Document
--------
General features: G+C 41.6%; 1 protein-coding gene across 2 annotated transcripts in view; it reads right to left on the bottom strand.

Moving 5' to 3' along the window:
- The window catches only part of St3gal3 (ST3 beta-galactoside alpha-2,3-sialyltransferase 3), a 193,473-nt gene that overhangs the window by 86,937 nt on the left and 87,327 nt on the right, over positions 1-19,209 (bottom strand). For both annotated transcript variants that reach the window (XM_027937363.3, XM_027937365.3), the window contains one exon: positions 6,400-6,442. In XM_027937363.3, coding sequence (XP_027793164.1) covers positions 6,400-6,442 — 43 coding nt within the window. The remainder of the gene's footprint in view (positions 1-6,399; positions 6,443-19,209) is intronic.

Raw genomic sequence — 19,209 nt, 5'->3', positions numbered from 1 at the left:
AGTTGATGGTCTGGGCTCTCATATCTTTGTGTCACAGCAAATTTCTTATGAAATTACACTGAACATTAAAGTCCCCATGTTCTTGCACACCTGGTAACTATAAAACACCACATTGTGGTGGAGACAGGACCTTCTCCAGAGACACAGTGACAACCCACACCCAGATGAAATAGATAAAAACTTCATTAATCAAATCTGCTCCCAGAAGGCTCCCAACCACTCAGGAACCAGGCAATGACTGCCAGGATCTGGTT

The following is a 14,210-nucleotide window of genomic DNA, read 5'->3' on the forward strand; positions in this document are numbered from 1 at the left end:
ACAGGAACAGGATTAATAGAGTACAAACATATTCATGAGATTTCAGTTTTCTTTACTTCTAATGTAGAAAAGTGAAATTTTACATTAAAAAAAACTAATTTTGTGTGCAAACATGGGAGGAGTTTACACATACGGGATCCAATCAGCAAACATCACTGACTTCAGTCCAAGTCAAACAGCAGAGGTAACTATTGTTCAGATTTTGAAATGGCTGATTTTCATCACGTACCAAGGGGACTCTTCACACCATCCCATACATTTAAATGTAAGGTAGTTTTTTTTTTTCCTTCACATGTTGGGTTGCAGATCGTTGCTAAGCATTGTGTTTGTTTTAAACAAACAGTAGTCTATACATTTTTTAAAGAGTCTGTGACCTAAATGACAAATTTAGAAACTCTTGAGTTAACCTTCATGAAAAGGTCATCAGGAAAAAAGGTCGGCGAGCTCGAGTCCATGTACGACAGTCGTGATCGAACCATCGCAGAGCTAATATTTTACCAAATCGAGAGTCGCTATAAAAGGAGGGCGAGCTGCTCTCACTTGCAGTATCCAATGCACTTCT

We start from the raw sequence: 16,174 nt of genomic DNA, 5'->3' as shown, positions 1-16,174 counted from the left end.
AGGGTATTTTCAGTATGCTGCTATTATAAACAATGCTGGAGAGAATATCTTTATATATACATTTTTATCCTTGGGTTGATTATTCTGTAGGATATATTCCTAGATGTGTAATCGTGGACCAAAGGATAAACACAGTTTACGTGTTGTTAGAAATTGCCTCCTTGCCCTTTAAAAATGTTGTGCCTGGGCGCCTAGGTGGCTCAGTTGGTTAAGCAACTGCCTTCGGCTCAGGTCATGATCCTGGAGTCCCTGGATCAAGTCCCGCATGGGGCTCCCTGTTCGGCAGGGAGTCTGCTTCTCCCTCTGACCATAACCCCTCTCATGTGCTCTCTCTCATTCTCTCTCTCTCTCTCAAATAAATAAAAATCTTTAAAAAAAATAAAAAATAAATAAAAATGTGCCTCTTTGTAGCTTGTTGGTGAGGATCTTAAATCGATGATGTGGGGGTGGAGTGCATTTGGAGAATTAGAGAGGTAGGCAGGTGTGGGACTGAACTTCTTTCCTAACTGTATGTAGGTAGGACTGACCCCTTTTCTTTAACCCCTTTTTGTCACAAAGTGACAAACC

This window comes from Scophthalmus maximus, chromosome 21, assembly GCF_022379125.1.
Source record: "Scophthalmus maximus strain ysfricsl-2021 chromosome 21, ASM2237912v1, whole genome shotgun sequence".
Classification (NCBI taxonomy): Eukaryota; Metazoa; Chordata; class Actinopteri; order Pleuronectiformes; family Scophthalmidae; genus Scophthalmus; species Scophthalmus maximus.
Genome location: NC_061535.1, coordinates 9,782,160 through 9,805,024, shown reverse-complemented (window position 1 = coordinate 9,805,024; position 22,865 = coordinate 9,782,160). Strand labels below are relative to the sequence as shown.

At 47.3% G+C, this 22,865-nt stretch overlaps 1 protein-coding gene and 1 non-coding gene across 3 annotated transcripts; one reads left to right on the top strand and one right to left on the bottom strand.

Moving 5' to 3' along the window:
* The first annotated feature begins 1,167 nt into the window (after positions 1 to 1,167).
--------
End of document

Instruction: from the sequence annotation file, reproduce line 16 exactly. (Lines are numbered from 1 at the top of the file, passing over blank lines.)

* The first annotated feature begins 1,167 nt into the window (after positions 1 to 1,167).